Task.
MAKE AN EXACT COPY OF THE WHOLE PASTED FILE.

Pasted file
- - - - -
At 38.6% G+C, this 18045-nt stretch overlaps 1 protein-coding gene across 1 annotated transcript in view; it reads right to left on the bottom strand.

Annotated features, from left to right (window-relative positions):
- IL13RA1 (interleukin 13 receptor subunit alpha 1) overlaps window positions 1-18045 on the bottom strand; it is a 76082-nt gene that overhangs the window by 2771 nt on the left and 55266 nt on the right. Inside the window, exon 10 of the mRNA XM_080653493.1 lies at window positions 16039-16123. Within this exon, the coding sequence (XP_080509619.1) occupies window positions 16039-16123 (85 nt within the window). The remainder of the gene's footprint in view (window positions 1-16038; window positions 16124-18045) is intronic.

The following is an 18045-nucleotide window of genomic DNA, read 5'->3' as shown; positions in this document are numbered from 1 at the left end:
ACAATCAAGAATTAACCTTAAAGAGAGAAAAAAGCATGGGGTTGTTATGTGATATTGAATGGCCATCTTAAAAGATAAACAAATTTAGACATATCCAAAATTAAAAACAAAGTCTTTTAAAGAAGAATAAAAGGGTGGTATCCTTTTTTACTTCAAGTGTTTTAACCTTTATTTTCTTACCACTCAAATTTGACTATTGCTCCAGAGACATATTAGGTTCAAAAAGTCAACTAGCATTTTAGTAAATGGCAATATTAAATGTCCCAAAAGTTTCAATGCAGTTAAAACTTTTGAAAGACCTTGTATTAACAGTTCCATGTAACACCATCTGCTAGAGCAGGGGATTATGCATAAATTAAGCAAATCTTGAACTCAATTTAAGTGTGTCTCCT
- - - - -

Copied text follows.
At 38.6% G+C, this 18045-nt stretch overlaps 1 protein-coding gene across 1 annotated transcript in view; it reads right to left on the bottom strand.

Annotated features, from left to right (window-relative positions):
- IL13RA1 (interleukin 13 receptor subunit alpha 1) overlaps window positions 1-18045 on the bottom strand; it is a 76082-nt gene that overhangs the window by 2771 nt on the left and 55266 nt on the right. Inside the window, exon 10 of the mRNA XM_080653493.1 lies at window positions 16039-16123. Within this exon, the coding sequence (XP_080509619.1) occupies window positions 16039-16123 (85 nt within the window). The remainder of the gene's footprint in view (window positions 1-16038; window positions 16124-18045) is intronic.

The following is an 18045-nucleotide window of genomic DNA, read 5'->3' as shown; positions in this document are numbered from 1 at the left end:
ACAATCAAGAATTAACCTTAAAGAGAGAAAAAAGCATGGGGTTGTTATGTGATATTGAATGGCCATCTTAAAAGATAAACAAATTTAGACATATCCAAAATTAAAAACAAAGTCTTTTAAAGAAGAATAAAAGGGTGGTATCCTTTTTTACTTCAAGTGTTTTAACCTTTATTTTCTTACCACTCAAATTTGACTATTGCTCCAGAGACATATTAGGTTCAAAAAGTCAACTAGCATTTTAGTAAATGGCAATATTAAATGTCCCAAAAGTTTCAATGCAGTTAAAACTTTTGAAAGACCTTGTATTAACAGTTCCATGTAACACCATCTGCTAGAGCAGGGGATTATGCATAAATTAAGCAAATCTTGAACTCAATTTAAGTGTGTCTCCT